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Question:

From Oregon, USA:

My 16 year old son was diagnosed about nine months ago. He is out of the honeymoon period already, and we are trying to get him on the insulin pump. We have only heard positive things about the pump, but his doctor is hesitant. His doctor is concerned because he won't have any NPH in his system, and, if the tubing got kinked or something, my son would be in danger. My son counts carbs well, checks his blood sugars at least four times a day and calculates his insulin doses himself. Are there any downsides to having the pump?

Answer:

It appears to me that your son would be a good pumper. Insulin pumps have alarm systems that warn if there is no delivery for any reason. In addition, we always recommend that pump users have a vial of insulin (Regular or Humalog) with them at all times in case anything unusual happens, although this is rarely needed. For more information about deciding on insulin pump use, please see: Is pumping for you?.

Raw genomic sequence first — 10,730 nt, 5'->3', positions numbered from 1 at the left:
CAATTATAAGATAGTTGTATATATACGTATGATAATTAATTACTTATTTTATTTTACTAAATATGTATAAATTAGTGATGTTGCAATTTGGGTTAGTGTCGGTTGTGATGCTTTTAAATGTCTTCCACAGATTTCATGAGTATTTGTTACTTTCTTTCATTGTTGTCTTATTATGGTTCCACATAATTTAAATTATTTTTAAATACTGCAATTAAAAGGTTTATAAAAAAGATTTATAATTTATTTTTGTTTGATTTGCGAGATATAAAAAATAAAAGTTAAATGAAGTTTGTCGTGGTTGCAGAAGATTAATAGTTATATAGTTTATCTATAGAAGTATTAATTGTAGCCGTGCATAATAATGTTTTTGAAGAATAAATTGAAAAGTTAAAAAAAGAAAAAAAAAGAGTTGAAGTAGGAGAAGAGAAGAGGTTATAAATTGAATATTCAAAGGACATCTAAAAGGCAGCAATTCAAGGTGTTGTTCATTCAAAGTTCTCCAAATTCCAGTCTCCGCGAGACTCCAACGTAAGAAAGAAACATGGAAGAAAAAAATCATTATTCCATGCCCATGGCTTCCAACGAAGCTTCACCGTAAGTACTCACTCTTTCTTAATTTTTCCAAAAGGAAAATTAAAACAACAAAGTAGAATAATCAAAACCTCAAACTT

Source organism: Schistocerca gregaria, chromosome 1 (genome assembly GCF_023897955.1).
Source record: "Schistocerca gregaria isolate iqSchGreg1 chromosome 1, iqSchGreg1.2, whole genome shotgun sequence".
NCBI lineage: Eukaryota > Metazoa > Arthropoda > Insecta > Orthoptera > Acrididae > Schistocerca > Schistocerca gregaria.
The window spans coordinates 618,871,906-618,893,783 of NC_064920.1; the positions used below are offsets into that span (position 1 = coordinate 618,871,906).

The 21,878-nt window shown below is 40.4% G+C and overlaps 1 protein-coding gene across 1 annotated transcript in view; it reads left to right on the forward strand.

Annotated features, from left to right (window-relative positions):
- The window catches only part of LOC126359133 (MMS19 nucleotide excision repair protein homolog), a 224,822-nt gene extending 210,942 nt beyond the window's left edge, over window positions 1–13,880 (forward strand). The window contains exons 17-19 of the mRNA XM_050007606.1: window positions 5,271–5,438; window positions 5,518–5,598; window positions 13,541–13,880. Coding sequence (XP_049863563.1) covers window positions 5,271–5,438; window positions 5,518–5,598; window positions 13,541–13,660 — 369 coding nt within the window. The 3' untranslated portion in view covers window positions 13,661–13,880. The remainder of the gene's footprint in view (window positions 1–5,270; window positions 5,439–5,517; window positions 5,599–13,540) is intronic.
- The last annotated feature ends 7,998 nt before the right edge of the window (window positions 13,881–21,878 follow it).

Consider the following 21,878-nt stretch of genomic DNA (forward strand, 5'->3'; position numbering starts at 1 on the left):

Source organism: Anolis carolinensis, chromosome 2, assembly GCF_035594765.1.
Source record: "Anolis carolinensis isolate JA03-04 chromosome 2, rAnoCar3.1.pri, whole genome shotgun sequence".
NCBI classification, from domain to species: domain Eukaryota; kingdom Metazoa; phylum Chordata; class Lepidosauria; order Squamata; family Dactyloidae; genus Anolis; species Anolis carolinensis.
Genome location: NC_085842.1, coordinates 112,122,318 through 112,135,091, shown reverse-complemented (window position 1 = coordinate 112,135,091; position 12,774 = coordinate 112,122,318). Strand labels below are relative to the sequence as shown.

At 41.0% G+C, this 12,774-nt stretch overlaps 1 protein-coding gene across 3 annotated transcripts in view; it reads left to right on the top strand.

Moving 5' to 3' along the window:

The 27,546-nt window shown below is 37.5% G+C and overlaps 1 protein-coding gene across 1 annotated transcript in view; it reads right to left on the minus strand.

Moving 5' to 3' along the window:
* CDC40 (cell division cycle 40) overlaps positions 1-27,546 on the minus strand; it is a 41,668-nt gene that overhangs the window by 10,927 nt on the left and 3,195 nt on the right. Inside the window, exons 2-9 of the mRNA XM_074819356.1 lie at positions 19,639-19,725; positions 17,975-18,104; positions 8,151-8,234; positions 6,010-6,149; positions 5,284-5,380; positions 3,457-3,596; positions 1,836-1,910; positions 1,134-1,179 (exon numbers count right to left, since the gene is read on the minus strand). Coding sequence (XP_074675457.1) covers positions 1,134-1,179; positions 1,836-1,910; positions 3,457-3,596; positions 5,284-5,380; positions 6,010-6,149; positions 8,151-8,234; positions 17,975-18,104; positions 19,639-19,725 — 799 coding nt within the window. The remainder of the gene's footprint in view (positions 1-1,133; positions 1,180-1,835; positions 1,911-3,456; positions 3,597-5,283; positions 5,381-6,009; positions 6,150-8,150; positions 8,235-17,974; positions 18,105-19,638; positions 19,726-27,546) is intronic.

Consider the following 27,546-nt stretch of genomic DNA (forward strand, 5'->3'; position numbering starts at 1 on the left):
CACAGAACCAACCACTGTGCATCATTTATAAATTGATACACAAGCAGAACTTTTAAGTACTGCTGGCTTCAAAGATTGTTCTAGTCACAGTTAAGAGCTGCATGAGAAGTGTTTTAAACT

It is essential that anyone starting on a pump work with a diabetes team well-educated in their use. From your comments, it does not appear that your son's present physician has this expertise. I strongly suggest that you seek out a diabetes team specializing in the care of adolescents and insulin pumps if your son wishes to pursue this wonderful treatment option.

SS

[Editor's comment: Ask your doctor for a referral to a diabetes pump team. It should be reasonable for your physician to manage your son's general health while the pump team manages the pump, and hopefully your son's doctor will learn more about pumps at the same time that you and your son learn! WWQ]

DTQ-20010124131846
Original posting 7 Feb 2001
Posted to Insulin Pumps

  
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Last Updated: Tuesday April 06, 2010 15:09:18
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